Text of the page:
The best performance would be achievable by running on the bare metal. Of course this would be much more complicated when it comes to saving the data (USB driver/stack or SD driver + file system).
I guess the simplest and fastest way to do this would be a simple asm program (the bare metal kernel) that loops and reads the GPIOs (or uses DMA or timers/interrupts) and stores the values in RAM. When it's done (memory full or time limit), it stores the data on an SPI memory chip (or more of them) or an SD card via the SPI bus.
There is no way you can get it faster than this.
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by reggie » Thu Jul 05, 2012 1:44 pm
I also wonder whether this can be extended to a single/dual trace scope of some sort? I've seen circuits on diy boards that use an ADC connected to 8/16 digital pins, which are then read and converted. Probably a bit of a simplification but from memory it's not far off that. Not sure what speeds it would get to?
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by secretagent » Sat Jul 07, 2012 6:37 am
godFather89 wrote:The best performance would be achievable by running on the bare metal. Of course this would be much more complicated when it comes to saving the data (USB driver/stack or SD driver + file system).
I guess the simplest and fastest way to do this would be a simple asm program (the bare metal kernel) that loops and reads the GPIOs (or uses DMA or timers/interrupts) and stores the values in RAM. When it's done (memory full or time limit), it stores the data on an SPI memory chip (or more of them) or an SD card via the SPI bus.
There is no way you can get it faster than this.


What exactly are you going to gain from running on bare metal versus in a kernel module with all interrupts disabled for the duration of the sampling?
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by godFather89 » Sat Jul 07, 2012 8:18 am
Longer sampling time. If you keep the kernel with the interrupts off for a big period of time, all sort of problems will appear.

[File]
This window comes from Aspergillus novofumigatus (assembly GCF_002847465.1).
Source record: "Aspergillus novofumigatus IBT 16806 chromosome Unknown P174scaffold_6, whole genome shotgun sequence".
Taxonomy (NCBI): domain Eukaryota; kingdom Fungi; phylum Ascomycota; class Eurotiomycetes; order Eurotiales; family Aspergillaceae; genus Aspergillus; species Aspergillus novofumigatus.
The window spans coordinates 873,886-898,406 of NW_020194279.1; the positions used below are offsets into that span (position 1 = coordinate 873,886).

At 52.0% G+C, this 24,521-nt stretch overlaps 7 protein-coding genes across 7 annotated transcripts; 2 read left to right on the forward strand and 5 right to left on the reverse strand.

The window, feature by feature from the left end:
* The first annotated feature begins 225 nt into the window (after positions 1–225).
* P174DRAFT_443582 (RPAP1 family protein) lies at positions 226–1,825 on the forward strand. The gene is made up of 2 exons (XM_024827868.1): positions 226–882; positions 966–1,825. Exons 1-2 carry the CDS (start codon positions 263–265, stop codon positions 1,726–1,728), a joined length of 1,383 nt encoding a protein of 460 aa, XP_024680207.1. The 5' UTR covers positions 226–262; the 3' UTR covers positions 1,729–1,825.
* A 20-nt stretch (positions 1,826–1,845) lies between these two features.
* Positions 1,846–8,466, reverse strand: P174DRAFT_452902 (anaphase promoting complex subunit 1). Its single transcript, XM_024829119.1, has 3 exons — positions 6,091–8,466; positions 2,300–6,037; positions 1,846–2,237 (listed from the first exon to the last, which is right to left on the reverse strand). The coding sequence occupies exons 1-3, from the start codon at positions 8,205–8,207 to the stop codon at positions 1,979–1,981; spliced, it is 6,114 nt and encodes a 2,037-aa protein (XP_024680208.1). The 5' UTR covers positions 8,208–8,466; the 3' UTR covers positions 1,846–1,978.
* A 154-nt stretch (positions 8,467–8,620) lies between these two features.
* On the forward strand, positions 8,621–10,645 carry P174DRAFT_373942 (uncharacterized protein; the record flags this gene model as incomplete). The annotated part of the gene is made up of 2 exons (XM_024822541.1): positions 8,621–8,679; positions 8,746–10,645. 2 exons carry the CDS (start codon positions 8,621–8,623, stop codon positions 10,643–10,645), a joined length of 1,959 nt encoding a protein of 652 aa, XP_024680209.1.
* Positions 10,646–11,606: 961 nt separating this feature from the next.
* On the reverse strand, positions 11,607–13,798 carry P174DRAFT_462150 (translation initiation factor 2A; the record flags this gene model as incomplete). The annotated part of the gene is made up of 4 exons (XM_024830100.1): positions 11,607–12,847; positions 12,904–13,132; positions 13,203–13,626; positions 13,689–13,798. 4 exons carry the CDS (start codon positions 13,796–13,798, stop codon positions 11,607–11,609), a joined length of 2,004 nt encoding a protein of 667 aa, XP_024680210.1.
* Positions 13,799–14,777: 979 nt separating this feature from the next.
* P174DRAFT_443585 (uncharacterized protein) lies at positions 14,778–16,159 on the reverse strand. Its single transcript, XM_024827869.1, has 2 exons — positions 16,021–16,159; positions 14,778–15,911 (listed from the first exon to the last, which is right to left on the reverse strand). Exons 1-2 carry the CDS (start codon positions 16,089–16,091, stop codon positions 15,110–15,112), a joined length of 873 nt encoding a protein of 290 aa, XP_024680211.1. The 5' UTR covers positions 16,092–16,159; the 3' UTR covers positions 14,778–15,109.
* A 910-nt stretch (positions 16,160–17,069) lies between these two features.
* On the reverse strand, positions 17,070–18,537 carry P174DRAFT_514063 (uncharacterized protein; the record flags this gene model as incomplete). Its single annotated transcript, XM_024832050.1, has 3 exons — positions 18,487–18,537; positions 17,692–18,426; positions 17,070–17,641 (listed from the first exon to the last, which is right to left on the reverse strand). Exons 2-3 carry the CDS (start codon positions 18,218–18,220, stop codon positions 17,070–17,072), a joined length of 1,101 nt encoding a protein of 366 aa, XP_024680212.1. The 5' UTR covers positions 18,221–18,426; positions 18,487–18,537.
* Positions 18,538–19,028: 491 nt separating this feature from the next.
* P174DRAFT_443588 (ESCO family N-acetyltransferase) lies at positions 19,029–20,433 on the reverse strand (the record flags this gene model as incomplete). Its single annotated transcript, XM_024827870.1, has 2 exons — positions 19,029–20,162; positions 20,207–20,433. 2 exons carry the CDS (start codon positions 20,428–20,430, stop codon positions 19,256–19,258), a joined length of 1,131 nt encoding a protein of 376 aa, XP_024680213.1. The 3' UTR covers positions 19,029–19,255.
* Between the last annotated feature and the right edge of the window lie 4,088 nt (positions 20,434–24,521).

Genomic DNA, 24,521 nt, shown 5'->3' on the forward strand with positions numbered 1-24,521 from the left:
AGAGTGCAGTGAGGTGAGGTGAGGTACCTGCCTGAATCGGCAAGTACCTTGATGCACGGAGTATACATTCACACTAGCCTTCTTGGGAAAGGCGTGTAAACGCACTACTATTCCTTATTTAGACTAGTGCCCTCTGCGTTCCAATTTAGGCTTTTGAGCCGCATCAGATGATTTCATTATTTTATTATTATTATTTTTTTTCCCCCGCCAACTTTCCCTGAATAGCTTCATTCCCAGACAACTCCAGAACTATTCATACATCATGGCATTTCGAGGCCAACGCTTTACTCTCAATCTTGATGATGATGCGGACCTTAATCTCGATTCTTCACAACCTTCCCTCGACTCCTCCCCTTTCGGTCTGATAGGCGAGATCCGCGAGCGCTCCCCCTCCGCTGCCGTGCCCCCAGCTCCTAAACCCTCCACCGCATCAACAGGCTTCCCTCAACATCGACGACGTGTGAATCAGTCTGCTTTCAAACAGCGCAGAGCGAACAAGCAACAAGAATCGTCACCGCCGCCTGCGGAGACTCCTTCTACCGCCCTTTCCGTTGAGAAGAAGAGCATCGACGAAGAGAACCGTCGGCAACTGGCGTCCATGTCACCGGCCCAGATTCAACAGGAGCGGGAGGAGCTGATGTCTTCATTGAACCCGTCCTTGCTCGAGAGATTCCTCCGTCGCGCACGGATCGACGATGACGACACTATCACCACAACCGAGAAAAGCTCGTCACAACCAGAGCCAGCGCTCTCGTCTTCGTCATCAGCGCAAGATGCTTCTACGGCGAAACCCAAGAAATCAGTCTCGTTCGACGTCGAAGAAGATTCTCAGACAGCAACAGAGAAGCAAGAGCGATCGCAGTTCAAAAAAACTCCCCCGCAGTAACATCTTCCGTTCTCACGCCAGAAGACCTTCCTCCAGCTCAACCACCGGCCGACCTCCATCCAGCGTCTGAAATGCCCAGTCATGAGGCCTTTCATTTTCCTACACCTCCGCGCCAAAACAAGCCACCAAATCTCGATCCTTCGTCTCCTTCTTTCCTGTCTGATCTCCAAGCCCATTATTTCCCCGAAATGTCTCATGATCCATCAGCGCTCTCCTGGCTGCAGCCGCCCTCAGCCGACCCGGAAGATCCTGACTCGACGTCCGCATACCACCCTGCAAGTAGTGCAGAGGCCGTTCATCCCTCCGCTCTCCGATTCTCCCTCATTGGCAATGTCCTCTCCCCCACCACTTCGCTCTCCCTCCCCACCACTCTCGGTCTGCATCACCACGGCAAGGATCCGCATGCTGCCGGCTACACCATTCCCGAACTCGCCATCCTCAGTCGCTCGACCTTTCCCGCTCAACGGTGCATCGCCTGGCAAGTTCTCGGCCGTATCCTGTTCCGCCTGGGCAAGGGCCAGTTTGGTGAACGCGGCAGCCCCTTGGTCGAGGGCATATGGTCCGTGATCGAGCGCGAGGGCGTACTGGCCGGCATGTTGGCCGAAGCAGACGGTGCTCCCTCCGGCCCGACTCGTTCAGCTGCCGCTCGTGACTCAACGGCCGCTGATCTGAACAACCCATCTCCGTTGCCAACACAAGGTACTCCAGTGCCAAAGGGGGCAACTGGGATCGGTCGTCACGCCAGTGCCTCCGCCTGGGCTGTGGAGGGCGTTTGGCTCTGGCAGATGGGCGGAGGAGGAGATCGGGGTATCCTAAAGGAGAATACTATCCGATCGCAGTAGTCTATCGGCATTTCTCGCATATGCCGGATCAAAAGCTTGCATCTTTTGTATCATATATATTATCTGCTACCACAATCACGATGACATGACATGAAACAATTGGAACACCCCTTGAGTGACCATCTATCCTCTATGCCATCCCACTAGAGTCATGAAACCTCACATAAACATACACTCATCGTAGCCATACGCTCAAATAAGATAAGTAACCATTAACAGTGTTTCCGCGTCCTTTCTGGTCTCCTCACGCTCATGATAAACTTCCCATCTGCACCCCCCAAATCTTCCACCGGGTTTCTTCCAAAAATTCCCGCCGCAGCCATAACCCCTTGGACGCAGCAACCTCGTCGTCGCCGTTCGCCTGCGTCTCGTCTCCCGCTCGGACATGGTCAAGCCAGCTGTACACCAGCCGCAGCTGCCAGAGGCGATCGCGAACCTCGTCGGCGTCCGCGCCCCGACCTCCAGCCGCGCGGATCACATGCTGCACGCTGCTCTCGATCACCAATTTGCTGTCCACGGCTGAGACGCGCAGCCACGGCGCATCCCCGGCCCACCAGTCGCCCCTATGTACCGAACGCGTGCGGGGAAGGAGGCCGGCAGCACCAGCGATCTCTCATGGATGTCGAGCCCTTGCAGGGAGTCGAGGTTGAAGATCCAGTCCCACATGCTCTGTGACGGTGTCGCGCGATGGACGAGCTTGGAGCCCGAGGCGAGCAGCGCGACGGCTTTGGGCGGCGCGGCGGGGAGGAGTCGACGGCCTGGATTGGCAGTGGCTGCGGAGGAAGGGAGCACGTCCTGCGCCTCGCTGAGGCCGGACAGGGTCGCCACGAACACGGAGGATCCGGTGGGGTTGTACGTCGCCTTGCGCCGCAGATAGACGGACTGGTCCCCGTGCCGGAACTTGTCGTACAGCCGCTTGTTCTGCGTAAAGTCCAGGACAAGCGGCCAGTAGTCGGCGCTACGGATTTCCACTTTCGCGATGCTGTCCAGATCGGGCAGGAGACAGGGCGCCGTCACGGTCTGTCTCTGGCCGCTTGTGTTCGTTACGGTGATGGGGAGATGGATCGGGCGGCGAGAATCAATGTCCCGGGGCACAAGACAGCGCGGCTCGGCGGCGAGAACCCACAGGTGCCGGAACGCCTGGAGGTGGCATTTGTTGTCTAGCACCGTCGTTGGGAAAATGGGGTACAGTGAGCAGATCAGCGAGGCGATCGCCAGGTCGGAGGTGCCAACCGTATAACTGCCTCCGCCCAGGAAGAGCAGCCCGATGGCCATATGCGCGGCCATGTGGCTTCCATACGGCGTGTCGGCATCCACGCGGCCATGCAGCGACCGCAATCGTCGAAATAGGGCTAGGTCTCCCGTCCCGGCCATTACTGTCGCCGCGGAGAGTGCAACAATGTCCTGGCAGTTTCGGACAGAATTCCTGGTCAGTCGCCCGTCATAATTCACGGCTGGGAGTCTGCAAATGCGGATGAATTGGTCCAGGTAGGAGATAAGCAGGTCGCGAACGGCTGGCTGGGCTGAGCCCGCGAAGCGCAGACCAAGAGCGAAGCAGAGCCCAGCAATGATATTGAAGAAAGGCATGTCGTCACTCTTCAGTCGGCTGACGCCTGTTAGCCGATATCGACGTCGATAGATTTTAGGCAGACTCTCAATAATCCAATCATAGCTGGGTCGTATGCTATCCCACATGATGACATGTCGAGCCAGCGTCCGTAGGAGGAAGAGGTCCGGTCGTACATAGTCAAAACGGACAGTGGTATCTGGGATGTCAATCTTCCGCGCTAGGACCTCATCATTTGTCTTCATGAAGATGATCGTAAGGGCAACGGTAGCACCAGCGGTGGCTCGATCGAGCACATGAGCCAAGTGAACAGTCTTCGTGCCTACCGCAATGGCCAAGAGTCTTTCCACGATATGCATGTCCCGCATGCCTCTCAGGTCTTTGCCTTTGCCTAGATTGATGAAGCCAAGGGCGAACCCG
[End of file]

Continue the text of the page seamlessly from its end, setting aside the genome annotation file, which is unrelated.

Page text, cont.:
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by rgh » Sun Jul 08, 2012 6:10 pm
godFather89 wrote:Longer sampling time. If you keep the kernel with the interrupts off for a big period of time, all sort of problems will appear.

What sort of problems do you have in mind? If the time of day goes adrift, well, you wouldn't have that anyway with a bare metal solution. If you get timeouts and retries on SD accesses, or if you get timeouts and dropped connections for ssh, or whatever, so what? I've not disabled interrupts for more than 2 seconds so far, but if doing it for longer causes a serious problem, I think that rates as a kernel bug :) I expect the kernel has got code that makes assumptions that jiffies doesn't wrap between interrupts, or whatever, but I don't think disabling for minutes should cause problems (time for me to put my money where my mouth is, perhaps). If you are sampling some low frequency thing for days, then you probably can just do if from user space without disabling interrupts anyway.
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by secretagent » Sun Jul 08, 2012 11:32 pm
I've had the kernel stopped at a breakpoint with interrupts disabled for at least 5-10 minutes at a time with no apparent problems. I agree with rgh that if something fails permanently just because you disabled interrupts for a few minutes then that would be a sign of a bug. And for any decent sampling rate your sampling time would be limited by the amount of RAM you have to store samples.
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by MadCow42 » Mon Jul 09, 2012 4:22 am
secretagent wrote:I've had the kernel stopped at a breakpoint with interrupts disabled for at least 5-10 minutes at a time with no apparent problems. I agree with rgh that if something fails permanently just because you disabled interrupts for a few minutes then that would be a sign of a bug. And for any decent sampling rate your sampling time would be limited by the amount of RAM you have to store samples.


Interesting thread guys - I'm having similar issues with tiny hiccups induced while driving stepper motors, and wanted to try disabling interrupts to see if that helped. The problem is that I'm doing it all from Python (which may be part of the issue, I know). Is there an easy way to disable the interrupts from Python that you might suggest?

Thanks if you can help!
Kevin.